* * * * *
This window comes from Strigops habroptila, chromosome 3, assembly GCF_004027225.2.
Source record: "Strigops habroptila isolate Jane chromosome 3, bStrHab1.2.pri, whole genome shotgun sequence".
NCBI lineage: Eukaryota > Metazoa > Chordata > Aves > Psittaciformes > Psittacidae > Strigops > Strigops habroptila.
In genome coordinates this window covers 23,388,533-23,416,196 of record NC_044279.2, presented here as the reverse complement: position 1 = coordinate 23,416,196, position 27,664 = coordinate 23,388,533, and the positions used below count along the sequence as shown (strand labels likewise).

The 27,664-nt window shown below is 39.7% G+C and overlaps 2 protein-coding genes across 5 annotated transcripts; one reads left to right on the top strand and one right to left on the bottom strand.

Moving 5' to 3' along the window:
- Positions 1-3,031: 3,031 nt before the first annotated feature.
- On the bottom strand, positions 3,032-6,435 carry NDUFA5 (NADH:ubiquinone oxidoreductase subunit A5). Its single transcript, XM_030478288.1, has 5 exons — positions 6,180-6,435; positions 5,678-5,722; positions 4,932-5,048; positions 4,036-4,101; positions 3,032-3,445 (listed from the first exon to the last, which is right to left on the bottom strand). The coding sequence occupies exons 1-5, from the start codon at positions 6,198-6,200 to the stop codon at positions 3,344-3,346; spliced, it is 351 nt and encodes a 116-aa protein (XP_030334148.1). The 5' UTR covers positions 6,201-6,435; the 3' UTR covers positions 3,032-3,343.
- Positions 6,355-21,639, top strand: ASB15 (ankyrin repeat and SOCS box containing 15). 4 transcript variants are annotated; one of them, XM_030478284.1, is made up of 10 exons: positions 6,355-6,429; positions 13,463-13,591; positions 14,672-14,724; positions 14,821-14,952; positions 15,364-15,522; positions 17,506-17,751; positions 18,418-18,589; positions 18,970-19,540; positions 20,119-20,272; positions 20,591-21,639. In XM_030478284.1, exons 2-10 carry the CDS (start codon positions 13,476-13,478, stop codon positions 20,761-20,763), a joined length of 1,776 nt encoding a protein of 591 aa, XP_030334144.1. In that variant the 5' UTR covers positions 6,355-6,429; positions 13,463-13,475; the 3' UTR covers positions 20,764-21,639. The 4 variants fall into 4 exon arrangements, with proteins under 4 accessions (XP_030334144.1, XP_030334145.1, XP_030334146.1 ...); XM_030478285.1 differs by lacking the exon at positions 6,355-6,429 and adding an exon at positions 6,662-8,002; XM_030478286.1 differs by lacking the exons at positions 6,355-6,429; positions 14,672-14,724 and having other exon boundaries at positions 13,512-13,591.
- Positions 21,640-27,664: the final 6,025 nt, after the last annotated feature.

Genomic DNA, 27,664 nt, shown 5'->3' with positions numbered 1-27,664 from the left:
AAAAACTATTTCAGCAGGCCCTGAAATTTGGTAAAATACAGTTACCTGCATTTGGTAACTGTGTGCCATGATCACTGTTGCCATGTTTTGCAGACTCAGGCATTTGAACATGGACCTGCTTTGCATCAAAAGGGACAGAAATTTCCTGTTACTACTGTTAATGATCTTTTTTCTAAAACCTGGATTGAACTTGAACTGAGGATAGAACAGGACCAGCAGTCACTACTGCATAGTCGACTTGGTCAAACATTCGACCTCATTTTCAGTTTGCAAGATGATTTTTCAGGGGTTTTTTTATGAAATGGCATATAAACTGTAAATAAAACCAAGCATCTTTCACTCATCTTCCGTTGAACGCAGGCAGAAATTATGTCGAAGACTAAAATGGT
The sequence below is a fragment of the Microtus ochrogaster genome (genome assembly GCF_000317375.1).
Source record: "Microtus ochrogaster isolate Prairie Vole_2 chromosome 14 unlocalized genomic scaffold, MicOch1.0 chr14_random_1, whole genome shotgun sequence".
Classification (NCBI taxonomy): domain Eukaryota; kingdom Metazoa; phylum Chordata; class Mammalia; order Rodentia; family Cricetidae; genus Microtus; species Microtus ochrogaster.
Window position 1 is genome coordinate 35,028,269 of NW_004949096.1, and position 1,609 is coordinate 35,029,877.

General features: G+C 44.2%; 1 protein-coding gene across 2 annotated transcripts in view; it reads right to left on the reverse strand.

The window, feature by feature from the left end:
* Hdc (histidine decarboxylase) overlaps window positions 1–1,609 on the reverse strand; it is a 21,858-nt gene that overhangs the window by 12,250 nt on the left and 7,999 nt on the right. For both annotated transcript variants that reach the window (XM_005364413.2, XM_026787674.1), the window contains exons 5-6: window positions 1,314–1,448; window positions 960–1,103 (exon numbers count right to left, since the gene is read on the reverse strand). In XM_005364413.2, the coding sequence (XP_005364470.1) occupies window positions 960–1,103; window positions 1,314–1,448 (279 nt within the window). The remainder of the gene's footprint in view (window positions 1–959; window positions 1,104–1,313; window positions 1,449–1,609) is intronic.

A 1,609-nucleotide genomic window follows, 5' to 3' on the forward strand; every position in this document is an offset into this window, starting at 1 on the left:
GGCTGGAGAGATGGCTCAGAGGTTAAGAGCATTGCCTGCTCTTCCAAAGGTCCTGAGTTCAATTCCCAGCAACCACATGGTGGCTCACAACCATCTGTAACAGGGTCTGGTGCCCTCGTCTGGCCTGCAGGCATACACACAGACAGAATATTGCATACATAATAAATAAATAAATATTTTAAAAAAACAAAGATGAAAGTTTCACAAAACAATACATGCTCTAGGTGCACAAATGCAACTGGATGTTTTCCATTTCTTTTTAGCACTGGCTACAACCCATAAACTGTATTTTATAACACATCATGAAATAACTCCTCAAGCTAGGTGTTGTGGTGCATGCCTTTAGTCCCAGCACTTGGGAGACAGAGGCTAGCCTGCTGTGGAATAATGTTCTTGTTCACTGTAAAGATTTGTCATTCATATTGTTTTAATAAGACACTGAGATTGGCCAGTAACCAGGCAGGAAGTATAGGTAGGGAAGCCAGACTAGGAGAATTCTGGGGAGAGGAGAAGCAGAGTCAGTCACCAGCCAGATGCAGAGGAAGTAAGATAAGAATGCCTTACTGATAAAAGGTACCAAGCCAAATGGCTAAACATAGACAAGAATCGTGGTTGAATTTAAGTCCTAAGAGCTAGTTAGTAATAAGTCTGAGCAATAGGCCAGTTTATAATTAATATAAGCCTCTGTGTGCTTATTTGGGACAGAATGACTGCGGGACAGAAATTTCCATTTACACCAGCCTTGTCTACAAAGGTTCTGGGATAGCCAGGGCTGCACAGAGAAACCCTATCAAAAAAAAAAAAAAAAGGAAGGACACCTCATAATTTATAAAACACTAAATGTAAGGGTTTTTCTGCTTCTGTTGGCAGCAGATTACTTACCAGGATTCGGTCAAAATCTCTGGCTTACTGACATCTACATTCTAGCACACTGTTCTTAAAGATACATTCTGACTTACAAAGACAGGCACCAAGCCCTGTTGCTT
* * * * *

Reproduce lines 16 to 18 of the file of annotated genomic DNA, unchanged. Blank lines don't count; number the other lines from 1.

Window position 1 is genome coordinate 35,028,269 of NW_004949096.1, and position 1,609 is coordinate 35,029,877.

General features: G+C 44.2%; 1 protein-coding gene across 2 annotated transcripts in view; it reads right to left on the reverse strand.

The window, feature by feature from the left end: